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From Daniel Aleksandersen <>
Subject [users@httpd] mod_negotiation: prefer-type cookie? (as prefer-language)
Date Mon, 03 Mar 2008 22:53:14 GMT
On 2008-03-03, Joshua Slive wrote:
> On Mon, Mar 3, 2008 at 1:05 AM, Daniel Aleksandersen
> <> wrote:
> > Hi,
> >
> >  Taken from the example were the Accept-Language (and it qualifiers)
> > HTTP header is overridden by a cookie set in the user's browser; from
> > :
> > SetEnvIf Cookie "lang=(.+)" prefer-language=$1 Header append Vary
> > cookie
> >
> >  But can this be done with the Accept HTTP header as well? Is there
> > an environmental variable that can be used to override the default
> > negotiation method for the Content-Type as well? I had visioned
> > something like the below, but I have not found anything in the
> > documentation. SetEnvIf Cookie "type=(.+)" prefer-type=$1 Header
> > append Vary cookie
> >
> >  If this is an undocumented or unsupported feature… How can I achieve
> > the same result using other approaches? Basically I want to offer the
> > user a way to override the default content negotiation method. Like
> > with the prefer-language option.
> No, there is no similar environment variable to override type
> selection.
> If you don't need full content negotiation -- that is, you are able to
> boil your selection algorithm down to a few simple rules and you don't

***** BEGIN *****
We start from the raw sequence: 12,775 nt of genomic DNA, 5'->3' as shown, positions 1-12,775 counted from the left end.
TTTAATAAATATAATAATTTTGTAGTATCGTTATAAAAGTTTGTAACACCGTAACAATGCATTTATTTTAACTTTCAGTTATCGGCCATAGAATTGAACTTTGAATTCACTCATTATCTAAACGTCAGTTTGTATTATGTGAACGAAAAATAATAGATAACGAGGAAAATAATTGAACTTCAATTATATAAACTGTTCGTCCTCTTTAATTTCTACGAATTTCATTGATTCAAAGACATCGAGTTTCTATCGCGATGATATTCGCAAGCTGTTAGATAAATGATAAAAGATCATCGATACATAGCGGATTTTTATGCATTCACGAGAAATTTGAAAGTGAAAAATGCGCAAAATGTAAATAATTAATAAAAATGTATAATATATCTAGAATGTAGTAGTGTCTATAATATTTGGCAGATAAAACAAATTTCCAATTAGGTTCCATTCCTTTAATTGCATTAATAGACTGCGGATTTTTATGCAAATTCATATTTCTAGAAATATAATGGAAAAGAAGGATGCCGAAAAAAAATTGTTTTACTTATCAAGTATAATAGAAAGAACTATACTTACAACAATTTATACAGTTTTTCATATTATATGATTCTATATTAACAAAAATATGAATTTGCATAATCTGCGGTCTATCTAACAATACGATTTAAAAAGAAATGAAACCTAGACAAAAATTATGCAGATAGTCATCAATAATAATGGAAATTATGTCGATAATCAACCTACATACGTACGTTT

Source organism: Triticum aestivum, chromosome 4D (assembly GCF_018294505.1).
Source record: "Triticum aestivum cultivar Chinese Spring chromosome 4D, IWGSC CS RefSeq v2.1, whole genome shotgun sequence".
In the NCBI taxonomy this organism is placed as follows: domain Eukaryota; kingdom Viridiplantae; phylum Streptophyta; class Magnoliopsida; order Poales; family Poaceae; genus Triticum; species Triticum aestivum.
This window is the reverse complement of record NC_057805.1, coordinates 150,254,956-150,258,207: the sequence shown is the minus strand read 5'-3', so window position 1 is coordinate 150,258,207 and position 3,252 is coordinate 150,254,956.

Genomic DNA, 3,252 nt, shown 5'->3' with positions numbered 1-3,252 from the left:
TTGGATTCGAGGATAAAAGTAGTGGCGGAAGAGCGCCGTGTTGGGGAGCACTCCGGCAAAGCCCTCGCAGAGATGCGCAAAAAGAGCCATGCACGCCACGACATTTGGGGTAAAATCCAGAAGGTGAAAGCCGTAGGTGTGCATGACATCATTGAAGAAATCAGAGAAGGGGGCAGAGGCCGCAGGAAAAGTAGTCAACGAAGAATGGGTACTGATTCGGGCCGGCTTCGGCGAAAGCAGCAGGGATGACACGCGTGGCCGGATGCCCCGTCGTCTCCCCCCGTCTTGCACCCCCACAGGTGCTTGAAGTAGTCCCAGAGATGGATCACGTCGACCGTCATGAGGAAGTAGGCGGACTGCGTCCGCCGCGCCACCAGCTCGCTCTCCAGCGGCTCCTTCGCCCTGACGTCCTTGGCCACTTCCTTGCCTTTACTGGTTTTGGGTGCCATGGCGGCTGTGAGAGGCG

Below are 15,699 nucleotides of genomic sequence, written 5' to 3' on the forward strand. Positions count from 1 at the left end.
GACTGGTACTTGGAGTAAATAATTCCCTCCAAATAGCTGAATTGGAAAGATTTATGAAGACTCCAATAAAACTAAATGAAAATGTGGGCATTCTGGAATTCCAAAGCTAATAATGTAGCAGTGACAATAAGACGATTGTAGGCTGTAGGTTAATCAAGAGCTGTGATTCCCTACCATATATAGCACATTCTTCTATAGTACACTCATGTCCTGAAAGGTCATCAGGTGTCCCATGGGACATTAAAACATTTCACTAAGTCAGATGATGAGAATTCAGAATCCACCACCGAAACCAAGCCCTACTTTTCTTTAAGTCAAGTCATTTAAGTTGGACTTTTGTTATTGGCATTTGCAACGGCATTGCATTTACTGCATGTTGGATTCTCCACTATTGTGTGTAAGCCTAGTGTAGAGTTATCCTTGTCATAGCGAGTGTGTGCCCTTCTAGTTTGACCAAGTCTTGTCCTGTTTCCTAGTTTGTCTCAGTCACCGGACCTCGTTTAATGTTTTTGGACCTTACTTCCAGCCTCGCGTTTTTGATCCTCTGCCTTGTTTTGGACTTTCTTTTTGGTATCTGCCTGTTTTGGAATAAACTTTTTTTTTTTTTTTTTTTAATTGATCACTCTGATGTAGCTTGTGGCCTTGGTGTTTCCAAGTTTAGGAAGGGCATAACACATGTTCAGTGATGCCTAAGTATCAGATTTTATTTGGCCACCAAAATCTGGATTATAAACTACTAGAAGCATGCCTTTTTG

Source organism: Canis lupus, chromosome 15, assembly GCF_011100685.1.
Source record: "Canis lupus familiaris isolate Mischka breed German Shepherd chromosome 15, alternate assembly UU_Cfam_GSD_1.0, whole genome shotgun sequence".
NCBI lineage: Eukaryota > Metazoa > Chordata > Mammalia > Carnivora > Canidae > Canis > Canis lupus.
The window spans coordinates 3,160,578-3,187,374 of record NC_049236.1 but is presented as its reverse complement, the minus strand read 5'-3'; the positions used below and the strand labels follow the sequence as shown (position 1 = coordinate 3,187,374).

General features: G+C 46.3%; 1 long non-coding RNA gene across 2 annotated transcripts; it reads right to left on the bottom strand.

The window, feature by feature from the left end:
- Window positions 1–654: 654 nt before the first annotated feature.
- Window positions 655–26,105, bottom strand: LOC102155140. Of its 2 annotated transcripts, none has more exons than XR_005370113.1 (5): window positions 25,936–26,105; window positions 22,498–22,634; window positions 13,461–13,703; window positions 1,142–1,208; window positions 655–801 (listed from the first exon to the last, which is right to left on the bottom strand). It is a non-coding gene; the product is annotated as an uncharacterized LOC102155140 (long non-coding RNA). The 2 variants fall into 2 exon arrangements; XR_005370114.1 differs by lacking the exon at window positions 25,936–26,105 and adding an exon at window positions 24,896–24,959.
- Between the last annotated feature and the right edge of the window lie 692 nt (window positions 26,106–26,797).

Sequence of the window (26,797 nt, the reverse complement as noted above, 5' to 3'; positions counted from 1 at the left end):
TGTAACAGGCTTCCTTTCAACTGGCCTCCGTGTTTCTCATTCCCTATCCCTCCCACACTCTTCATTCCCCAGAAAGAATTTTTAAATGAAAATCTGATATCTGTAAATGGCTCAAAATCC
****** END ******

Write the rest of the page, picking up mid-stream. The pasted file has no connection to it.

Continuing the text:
> need to worry about preference priorities, etc -- then you can use
> mod_rewrite to do this based on the Accept header and the cookie.

So I cannot achieve this using the content negotiation module? That is a 
shame. I do rely on the preference priorities, and how mod_negotiation 
resolves local file names and URIs.

If I somehow knew that one magical regex that would deal with preference 
priorities and language handlers just as good as mod_negotiation… Then I 
could replace it. Hehe.

…or maybe it is possible to check for a cookie, and if that fails (meaning 
no override) than the mod_negotiation process would start. I have no idea 
how this would look in a .htaccess file.

What I am looking for is way to respect the user’s wish to consistently 
override their browser’s preferences. The ugly fix is to link directly to 
the file. But that will cause problems with the languages. :-/
Daniel’s open source notebook –

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